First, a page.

AbstractThe subject of this course is the analysis of interactions within human-environment systems.The students will learn to develop energy scenarios, guided by different natural and social constraints and aims in a simple optimisation model. We then appraise the relative merits of the different scenarios using multi-criteria analysis.
ObjectiveIn the practical course Anthroposphere students learn how to analyze the interactions in human-environment-systems with scientific tools. Methods from the natural sciences and social sciences are applied and linked with each other.
ContentMulti-criteria analysis (MCA) is a widely used methodology for providing guidance to decision-makers on problems touching many different aspects of people's lives, where it is impossible or undesirable to reduce all outcomes associated with a particular choice to monetary values. In the MCA problem that forms the heart of this course is the question of climate change. Students will gain practice at writing computer simulation models, ultimately developing a simplified model linking together the global energy system and the climate, in order to quantify the tradeoffs between human energy consumption and climate impacts. Using this model it will be possible to identify a number of different effects on society associated with alternative energy system scenarios. Using data on preferences and values collected via surveys, it will be possible to rank the relative attractiveness of the alternatives.
Lecture notesHandouts will be presented during the course.
LiteratureReferences will be given during the course.
701-1562-00LCases in Environmental Policy and Decision Making Restricted registration - show details
Number of participants limited to 40.
6 credits4PA. Patt, M. Morosini, D. Schröter, A. Scolobig
AbstractThe course will proceed through a series of case studies, modeled after those often used in business and policy teaching curricula. Students will engage in individual and group work to practice the art of effective decision-making, recommending a course of action for the individual and organization that is the subject of each case, gaining valuable insights into environmental policy-making.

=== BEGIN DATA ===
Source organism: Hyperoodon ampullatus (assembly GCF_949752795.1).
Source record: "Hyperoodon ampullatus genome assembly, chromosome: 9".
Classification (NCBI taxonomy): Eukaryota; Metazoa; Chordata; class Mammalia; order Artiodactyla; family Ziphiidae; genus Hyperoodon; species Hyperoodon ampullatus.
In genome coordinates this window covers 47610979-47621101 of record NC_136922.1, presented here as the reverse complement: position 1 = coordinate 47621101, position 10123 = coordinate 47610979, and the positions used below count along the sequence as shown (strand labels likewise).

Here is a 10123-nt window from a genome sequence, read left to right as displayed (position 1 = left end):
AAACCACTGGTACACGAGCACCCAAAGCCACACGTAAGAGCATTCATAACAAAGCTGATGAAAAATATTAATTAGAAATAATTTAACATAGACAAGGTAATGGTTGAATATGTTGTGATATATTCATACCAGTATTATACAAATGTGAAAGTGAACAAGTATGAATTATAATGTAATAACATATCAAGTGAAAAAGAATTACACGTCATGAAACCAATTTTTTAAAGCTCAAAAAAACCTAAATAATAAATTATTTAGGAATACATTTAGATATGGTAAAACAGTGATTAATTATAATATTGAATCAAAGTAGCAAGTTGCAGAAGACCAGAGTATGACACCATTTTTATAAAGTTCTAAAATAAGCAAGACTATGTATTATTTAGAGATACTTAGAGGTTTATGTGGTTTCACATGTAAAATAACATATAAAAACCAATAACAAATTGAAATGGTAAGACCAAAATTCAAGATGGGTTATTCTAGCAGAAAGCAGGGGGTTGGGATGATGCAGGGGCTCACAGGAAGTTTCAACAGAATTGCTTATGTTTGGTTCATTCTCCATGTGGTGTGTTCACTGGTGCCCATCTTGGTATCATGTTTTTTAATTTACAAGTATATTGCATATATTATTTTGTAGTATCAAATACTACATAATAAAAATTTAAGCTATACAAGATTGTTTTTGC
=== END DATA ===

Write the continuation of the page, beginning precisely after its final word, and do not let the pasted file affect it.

Objective- Identify the facts, assumptions, theories, and social constructions guiding the decisions of different stakeholders to a range of environmental and natural resource policy problems.
- Recognize key institutional and interpersonal challenges in decision-making situations.
- Design communication and decision-making processes that can work effectively in the context of stakeholder worldviews and perspectives.
- Conduct qualitative and quantitative analysis of value to decision-makers, and communicate that in a manner that is clear and effective.
- Consider broader policy issues applicable across the cases, such as the appropriate roles of public, non-profit, and private sector organizations, the decentralization of authority, and possible societal pathways towards sustainability.
ContentThe course will cover a range of environmental problem areas, include land conversion, water quality, air quality, climate change, and energy. Across these issues, cases will force students to confront particular decisions needing to be made by individuals and organizations, primarily in the public and non-profit sectors, but also in provate sector firms.
Prerequisites / NoticeIt would be desirable, but not essential, that students had already taken a course on policy analysis and modeling.